Probation

John McDonnell: To ask the Secretary of State for Justice in the event that he outsources probation tasks, what training and experience staff employed by the private sector will have in supervising offenders who have exhibited sexual or violent behaviour. [144709]

Jeremy Wright: The Ministry of Justice has recently consulted on plans for reforming the way in which offenders are rehabilitated in the community. The consultation closed on 22 February and we are considering the responses received.

As set out in our consultation paper, we propose that offenders managed under Multi-Agency Public Protection Arrangements (MAPPA) and others who are assessed as posing a high risk of serious harm will be managed directly by the public sector probation service.

Under our proposed reforms, we anticipate that existing probation professionals will work in the public, private and voluntary sectors. They will use their skills and experience to work with all offenders to reduce reoffending and protect the public. All providers in the new market will be required to sustain appropriate skills for these services. We have sought consultees' views on the best way of ensuring that professional standards are maintained and that the quality of training and accreditation is assured.

We will publish our response to the consultation in due course.

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John McDonnell: To ask the Secretary of State for Justice (1) in the event that he outsources probation tasks, what steps he plans to take to ensure proper and diligent departmental oversight of contracts; [144711]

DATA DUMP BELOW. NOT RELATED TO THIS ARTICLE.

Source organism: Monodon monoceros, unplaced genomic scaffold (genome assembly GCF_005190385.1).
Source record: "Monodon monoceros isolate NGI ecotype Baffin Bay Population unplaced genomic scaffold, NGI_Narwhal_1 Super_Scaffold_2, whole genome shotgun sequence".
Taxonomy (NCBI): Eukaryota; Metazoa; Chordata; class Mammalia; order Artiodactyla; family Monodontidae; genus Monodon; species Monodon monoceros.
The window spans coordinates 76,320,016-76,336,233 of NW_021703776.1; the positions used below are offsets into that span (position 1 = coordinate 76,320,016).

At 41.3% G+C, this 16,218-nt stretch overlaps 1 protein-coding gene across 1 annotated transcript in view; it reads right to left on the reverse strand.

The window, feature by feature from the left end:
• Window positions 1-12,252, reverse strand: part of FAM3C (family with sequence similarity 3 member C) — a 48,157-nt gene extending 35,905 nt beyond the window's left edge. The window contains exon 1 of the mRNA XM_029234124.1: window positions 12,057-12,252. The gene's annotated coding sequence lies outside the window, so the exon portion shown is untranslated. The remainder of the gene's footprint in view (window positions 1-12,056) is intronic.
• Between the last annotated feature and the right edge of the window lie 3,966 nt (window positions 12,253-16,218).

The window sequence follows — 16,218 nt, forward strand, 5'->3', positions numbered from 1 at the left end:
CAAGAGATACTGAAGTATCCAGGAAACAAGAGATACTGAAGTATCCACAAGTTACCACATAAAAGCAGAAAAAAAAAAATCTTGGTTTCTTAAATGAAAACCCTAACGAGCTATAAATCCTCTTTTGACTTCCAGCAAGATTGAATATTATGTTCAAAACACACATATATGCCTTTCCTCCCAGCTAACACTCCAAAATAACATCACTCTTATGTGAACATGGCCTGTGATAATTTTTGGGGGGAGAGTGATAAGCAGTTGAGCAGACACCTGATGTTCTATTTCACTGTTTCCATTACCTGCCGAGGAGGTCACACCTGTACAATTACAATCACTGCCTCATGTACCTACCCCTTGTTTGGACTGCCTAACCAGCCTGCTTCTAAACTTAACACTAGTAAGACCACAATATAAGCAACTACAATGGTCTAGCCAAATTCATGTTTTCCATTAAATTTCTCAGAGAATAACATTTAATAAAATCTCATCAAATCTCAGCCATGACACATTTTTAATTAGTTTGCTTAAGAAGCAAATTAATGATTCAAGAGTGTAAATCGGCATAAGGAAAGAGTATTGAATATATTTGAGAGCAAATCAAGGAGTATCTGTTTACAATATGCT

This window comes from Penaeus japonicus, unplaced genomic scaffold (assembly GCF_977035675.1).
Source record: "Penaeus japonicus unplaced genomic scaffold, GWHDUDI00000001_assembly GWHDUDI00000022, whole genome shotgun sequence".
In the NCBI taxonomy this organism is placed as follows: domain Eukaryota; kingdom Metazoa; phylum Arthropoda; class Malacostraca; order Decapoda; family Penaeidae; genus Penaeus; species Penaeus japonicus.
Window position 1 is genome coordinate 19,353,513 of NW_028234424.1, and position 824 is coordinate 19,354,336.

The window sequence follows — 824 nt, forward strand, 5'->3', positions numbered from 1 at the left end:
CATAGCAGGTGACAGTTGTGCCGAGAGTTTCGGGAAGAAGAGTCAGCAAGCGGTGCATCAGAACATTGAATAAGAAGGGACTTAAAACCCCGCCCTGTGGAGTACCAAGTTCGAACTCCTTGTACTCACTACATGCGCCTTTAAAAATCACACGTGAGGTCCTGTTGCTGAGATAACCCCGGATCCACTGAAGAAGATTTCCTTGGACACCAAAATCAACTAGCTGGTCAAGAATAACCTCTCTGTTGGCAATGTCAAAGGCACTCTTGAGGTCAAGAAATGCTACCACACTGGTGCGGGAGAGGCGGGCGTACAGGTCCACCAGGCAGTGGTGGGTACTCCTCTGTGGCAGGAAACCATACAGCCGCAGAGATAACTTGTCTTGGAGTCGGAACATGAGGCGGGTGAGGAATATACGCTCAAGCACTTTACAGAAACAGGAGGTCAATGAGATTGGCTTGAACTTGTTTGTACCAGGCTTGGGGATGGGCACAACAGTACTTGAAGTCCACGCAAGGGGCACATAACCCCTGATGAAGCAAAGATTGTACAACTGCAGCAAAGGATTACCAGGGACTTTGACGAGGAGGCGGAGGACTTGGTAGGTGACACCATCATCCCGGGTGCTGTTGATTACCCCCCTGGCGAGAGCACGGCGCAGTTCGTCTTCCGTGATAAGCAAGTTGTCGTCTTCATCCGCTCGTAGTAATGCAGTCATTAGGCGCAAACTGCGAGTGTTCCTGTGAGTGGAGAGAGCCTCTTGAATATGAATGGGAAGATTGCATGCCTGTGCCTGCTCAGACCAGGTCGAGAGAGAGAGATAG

(2) in the event that he outsources probation tasks, what steps he plans to take to ensure contract compliance. [144712]

Jeremy Wright: The Ministry of Justice has recently consulted on plans for reforming the way in which offenders are rehabilitated in the community. The consultation closed on 22 February and we are considering the responses received.

We will ensure we can identify good performance and reward this, and that we have robust measures in place to manage poor performance. We are consulting with providers, practitioners and wider stakeholders to build our understanding of how best to achieve this across these services. We are also looking at the best lessons from contract and performance management from across Government. These will be fed into the design of competition and contractual structures.

We will publish our response to the consultation in due course.

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Reoffenders

Tom Blenkinsop: To ask the Secretary of State for Justice what proportion of prisoners released from (a) HMP Holme House, (b) HMP Kirklevington Grange, (c) HMP Durham, (d) HMP Frankland, (e) HMP Low Newton and (f) HMYOI Deerbolt reoffend within (i) six months, (ii) 12 months and (iii) three years of their release. [145957]

Jeremy Wright: The following table presents the number of adult offenders who were released from HMP Holme House, HMP Kirklevington Grange, HMP Durham, HMP Frankland, HMP Low Newton and HMYOI Deerbolt in the 12 months ending March 2011, and the proportion that committed a proven reoffence within 12 months of release (the proven reoffending rate). These figures are published quarterly in the proven reoffending statistics bulletin on the Ministry of Justice website at: